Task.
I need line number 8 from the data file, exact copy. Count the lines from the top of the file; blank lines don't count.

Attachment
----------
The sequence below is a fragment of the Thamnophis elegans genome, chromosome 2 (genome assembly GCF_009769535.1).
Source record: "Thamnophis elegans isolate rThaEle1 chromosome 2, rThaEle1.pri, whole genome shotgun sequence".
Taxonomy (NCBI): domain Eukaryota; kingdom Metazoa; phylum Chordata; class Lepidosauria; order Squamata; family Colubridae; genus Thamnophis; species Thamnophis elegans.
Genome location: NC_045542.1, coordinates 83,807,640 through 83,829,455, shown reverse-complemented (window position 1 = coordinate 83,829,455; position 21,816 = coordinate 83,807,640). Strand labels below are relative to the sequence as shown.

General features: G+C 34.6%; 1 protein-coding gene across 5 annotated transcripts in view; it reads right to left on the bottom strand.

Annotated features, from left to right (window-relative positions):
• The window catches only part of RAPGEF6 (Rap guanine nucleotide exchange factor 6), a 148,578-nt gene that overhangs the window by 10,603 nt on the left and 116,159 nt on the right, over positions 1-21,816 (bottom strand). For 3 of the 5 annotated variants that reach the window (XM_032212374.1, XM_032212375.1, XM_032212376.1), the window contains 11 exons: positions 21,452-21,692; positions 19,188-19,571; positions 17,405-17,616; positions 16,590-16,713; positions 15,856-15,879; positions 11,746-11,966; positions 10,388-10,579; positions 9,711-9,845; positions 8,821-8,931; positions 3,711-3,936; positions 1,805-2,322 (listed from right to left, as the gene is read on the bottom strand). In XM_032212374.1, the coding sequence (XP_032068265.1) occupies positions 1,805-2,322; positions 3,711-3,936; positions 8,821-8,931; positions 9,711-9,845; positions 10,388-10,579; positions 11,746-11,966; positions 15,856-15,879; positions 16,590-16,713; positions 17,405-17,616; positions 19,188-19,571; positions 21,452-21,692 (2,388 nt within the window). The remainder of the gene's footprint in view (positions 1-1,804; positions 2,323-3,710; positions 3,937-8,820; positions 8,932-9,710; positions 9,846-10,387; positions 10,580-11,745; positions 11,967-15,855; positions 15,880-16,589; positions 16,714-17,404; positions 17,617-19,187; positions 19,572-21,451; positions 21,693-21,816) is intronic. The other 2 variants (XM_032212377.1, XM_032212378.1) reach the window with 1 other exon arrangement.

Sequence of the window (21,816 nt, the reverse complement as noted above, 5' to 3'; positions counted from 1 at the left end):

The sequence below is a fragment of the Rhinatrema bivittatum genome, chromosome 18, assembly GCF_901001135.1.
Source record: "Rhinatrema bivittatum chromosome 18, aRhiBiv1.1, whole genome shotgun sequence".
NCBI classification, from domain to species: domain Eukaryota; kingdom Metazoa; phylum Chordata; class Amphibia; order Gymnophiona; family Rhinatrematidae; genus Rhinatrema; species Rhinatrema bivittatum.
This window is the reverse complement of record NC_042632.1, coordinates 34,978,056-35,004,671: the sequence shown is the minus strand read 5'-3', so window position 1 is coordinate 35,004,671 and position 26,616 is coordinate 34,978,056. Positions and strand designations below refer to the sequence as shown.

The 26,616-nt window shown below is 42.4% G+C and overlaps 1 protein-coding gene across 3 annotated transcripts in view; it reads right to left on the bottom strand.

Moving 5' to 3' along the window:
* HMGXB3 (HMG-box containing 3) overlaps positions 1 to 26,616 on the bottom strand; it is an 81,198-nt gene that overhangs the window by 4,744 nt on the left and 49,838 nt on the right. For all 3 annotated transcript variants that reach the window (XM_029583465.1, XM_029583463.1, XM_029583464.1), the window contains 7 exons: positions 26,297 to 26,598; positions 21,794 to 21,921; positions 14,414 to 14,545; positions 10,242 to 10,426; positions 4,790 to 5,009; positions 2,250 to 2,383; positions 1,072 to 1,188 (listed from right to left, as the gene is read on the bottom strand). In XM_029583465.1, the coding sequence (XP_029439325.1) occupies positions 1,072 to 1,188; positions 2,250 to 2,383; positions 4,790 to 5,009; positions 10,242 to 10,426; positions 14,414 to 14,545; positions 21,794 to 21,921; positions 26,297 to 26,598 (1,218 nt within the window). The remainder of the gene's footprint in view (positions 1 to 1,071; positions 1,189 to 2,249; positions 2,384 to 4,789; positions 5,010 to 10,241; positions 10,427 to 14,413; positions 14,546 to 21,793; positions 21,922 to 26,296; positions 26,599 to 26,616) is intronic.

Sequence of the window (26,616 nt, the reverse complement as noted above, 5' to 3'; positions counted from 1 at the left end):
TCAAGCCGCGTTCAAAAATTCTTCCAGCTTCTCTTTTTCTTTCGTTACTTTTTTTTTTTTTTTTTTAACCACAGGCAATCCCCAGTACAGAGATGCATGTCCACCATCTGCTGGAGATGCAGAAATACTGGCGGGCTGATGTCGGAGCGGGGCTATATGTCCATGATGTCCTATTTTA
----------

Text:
Sequence of the window (21,816 nt, the reverse complement as noted above, 5' to 3'; positions counted from 1 at the left end):